“Outstanding essays” exploring how educated Northerners viewed, and discussed, the Civil War (Michael B. Ballard, Civil War News).
With contributions from multiple historians, this volume addresses the role intellectuals played in framing the Civil War and implementing their vision of a victorious Union. Broadly defining “intellectuals” to encompass doctors, lawyers, sketch artists, college professors, health reformers, and religious leaders, the essays address how these thinkers disseminated their ideas, sometimes using commercial or popular venues and organizations to implement what they believed.
To what extent did educated Americans believe that the Civil War exposed the failure of old ideas? Did the Civil War promote new strains of authoritarianism in northern intellectual life, or reinforce democratic individualism? How did it affect northerners’ conception of nationalism and their understanding of their relationship to the state? These essays explore myriad topics, including:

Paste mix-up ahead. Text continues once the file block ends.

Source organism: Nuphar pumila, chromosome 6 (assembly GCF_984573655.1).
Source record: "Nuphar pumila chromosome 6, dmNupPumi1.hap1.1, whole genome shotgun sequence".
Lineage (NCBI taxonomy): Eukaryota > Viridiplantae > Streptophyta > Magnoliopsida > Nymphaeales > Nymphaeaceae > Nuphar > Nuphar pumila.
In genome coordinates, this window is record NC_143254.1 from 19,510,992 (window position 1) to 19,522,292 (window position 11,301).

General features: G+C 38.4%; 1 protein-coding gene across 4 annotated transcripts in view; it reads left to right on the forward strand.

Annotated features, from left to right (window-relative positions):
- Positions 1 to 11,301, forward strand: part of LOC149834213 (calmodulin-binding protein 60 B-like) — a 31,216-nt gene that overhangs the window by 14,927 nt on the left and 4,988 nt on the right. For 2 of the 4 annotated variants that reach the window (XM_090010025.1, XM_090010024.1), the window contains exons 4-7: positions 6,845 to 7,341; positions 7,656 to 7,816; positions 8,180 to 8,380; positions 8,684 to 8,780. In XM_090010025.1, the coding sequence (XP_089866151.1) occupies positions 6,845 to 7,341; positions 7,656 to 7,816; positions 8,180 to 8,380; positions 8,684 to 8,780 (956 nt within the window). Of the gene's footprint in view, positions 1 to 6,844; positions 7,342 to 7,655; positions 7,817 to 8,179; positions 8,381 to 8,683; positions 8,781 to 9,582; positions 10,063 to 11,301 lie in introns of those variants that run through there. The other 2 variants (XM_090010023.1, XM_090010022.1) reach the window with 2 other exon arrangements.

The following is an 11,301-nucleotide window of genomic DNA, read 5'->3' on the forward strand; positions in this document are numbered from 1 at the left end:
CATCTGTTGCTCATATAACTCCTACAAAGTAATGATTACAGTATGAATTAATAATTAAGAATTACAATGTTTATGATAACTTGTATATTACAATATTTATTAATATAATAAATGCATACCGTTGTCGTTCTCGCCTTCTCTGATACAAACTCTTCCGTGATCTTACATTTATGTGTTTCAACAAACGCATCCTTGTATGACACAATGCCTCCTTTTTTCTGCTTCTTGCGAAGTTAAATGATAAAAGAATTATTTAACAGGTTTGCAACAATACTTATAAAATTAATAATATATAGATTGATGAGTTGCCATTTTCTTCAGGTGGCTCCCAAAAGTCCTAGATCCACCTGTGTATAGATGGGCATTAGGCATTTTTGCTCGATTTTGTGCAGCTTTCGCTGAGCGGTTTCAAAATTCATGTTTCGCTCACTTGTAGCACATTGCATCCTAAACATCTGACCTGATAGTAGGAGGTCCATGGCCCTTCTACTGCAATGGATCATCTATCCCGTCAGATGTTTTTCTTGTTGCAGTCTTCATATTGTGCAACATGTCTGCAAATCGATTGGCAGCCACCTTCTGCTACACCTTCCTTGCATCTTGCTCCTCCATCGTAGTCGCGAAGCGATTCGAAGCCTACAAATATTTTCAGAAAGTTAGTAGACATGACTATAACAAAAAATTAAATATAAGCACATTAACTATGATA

*How antebellum ideas about the environment and the body influenced conceptions of democratic health
*How leaders of the Irish American community reconciled their support of the United States and the Republican Party with their allegiances to Ireland and their fellow Irish immigrants
*How intellectual leaders of the northern African American community explained secession, civil war, and emancipation
*The influence of southern ideals on northern intellectuals
*Wartime and postwar views from college and university campuses—and the ideological acrobatics that professors at Midwestern universities had to perform in order to keep their students from leaving the classroom
*How northern sketch artists helped influence the changing perceptions of African American soldiers over the course of the war
Collectively, So Conceived and So Dedicated offers an in-depth look at this part of the nation’s intellectual history—and suggests that antebellum modes of thinking remained vital and tenacious well after the Civil War.